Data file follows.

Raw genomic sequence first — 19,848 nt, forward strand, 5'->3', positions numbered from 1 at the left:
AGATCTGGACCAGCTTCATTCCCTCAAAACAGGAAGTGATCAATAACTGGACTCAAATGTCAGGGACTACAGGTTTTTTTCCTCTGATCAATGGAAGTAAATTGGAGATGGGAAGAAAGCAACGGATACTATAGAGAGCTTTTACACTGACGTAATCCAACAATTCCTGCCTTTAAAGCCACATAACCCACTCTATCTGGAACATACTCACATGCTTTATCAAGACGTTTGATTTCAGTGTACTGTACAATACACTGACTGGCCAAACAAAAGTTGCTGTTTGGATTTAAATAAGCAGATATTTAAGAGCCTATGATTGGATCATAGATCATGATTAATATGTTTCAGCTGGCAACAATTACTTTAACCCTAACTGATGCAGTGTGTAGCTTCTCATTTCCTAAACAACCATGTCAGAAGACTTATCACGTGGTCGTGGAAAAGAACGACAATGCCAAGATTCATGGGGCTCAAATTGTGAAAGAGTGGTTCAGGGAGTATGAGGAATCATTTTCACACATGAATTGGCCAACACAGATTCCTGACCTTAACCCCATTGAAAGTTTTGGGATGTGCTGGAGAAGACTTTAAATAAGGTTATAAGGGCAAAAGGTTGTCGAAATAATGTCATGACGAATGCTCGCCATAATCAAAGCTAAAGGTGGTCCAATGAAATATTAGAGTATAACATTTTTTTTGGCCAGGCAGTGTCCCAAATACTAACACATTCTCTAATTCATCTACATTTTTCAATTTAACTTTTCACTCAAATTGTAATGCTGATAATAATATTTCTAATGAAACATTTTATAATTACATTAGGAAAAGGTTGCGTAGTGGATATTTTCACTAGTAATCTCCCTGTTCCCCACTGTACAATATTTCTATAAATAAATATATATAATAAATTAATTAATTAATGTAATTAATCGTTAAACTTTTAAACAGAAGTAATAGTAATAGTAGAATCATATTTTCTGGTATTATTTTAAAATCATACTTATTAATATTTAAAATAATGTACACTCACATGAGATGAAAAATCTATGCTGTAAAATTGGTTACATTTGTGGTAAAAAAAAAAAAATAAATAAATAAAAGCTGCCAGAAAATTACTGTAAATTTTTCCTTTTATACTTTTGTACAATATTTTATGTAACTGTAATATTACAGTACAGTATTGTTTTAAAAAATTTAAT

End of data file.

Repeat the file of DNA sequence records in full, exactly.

Raw genomic sequence first — 19,848 nt, forward strand, 5'->3', positions numbered from 1 at the left:
AGATCTGGACCAGCTTCATTCCCTCAAAACAGGAAGTGATCAATAACTGGACTCAAATGTCAGGGACTACAGGTTTTTTTCCTCTGATCAATGGAAGTAAATTGGAGATGGGAAGAAAGCAACGGATACTATAGAGAGCTTTTACACTGACGTAATCCAACAATTCCTGCCTTTAAAGCCACATAACCCACTCTATCTGGAACATACTCACATGCTTTATCAAGACGTTTGATTTCAGTGTACTGTACAATACACTGACTGGCCAAACAAAAGTTGCTGTTTGGATTTAAATAAGCAGATATTTAAGAGCCTATGATTGGATCATAGATCATGATTAATATGTTTCAGCTGGCAACAATTACTTTAACCCTAACTGATGCAGTGTGTAGCTTCTCATTTCCTAAACAACCATGTCAGAAGACTTATCACGTGGTCGTGGAAAAGAACGACAATGCCAAGATTCATGGGGCTCAAATTGTGAAAGAGTGGTTCAGGGAGTATGAGGAATCATTTTCACACATGAATTGGCCAACACAGATTCCTGACCTTAACCCCATTGAAAGTTTTGGGATGTGCTGGAGAAGACTTTAAATAAGGTTATAAGGGCAAAAGGTTGTCGAAATAATGTCATGACGAATGCTCGCCATAATCAAAGCTAAAGGTGGTCCAATGAAATATTAGAGTATAACATTTTTTTTGGCCAGGCAGTGTCCCAAATACTAACACATTCTCTAATTCATCTACATTTTTCAATTTAACTTTTCACTCAAATTGTAATGCTGATAATAATATTTCTAATGAAACATTTTATAATTACATTAGGAAAAGGTTGCGTAGTGGATATTTTCACTAGTAATCTCCCTGTTCCCCACTGTACAATATTTCTATAAATAAATATATATAATAAATTAATTAATTAATGTAATTAATCGTTAAACTTTTAAACAGAAGTAATAGTAATAGTAGAATCATATTTTCTGGTATTATTTTAAAATCATACTTATTAATATTTAAAATAATGTACACTCACATGAGATGAAAAATCTATGCTGTAAAATTGGTTACATTTGTGGTAAAAAAAAAAAAATAAATAAATAAAAGCTGCCAGAAAATTACTGTAAATTTTTCCTTTTATACTTTTGTACAATATTTTATGTAACTGTAATATTACAGTACAGTATTGTTTTAAAAAATTTAAT